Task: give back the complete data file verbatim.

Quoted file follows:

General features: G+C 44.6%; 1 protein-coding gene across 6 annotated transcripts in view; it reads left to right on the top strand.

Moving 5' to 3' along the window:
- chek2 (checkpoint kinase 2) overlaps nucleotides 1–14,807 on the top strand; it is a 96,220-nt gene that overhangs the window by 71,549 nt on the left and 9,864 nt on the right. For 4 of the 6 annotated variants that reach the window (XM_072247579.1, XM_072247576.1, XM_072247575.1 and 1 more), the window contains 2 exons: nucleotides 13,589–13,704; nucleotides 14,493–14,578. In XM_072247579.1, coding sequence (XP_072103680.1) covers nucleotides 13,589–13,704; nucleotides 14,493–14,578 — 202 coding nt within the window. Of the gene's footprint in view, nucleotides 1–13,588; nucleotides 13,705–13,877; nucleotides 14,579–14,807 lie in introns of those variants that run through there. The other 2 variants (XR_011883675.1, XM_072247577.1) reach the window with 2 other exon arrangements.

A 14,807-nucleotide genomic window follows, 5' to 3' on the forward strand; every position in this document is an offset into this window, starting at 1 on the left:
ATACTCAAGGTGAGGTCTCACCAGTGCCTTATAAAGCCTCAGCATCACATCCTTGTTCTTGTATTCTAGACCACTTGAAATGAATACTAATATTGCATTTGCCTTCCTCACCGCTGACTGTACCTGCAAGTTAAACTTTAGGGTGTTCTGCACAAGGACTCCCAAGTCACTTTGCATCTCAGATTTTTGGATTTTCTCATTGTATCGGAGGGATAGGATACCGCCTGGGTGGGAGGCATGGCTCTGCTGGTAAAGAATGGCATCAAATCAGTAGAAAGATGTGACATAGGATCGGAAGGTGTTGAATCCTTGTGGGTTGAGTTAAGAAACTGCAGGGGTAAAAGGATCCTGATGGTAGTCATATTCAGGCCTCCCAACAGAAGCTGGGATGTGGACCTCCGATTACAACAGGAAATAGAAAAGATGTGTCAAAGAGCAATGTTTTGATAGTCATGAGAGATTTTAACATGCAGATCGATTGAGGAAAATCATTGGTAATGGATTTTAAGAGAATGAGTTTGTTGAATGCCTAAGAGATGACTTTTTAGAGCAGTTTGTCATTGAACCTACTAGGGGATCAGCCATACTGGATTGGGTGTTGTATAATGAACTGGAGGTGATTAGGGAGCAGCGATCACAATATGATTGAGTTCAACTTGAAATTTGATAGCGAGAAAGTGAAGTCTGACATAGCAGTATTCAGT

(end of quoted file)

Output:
General features: G+C 44.6%; 1 protein-coding gene across 6 annotated transcripts in view; it reads left to right on the top strand.

Moving 5' to 3' along the window:
- chek2 (checkpoint kinase 2) overlaps nucleotides 1–14,807 on the top strand; it is a 96,220-nt gene that overhangs the window by 71,549 nt on the left and 9,864 nt on the right. For 4 of the 6 annotated variants that reach the window (XM_072247579.1, XM_072247576.1, XM_072247575.1 and 1 more), the window contains 2 exons: nucleotides 13,589–13,704; nucleotides 14,493–14,578. In XM_072247579.1, coding sequence (XP_072103680.1) covers nucleotides 13,589–13,704; nucleotides 14,493–14,578 — 202 coding nt within the window. Of the gene's footprint in view, nucleotides 1–13,588; nucleotides 13,705–13,877; nucleotides 14,579–14,807 lie in introns of those variants that run through there. The other 2 variants (XR_011883675.1, XM_072247577.1) reach the window with 2 other exon arrangements.

A 14,807-nucleotide genomic window follows, 5' to 3' on the forward strand; every position in this document is an offset into this window, starting at 1 on the left:
ATACTCAAGGTGAGGTCTCACCAGTGCCTTATAAAGCCTCAGCATCACATCCTTGTTCTTGTATTCTAGACCACTTGAAATGAATACTAATATTGCATTTGCCTTCCTCACCGCTGACTGTACCTGCAAGTTAAACTTTAGGGTGTTCTGCACAAGGACTCCCAAGTCACTTTGCATCTCAGATTTTTGGATTTTCTCATTGTATCGGAGGGATAGGATACCGCCTGGGTGGGAGGCATGGCTCTGCTGGTAAAGAATGGCATCAAATCAGTAGAAAGATGTGACATAGGATCGGAAGGTGTTGAATCCTTGTGGGTTGAGTTAAGAAACTGCAGGGGTAAAAGGATCCTGATGGTAGTCATATTCAGGCCTCCCAACAGAAGCTGGGATGTGGACCTCCGATTACAACAGGAAATAGAAAAGATGTGTCAAAGAGCAATGTTTTGATAGTCATGAGAGATTTTAACATGCAGATCGATTGAGGAAAATCATTGGTAATGGATTTTAAGAGAATGAGTTTGTTGAATGCCTAAGAGATGACTTTTTAGAGCAGTTTGTCATTGAACCTACTAGGGGATCAGCCATACTGGATTGGGTGTTGTATAATGAACTGGAGGTGATTAGGGAGCAGCGATCACAATATGATTGAGTTCAACTTGAAATTTGATAGCGAGAAAGTGAAGTCTGACATAGCAGTATTCAGT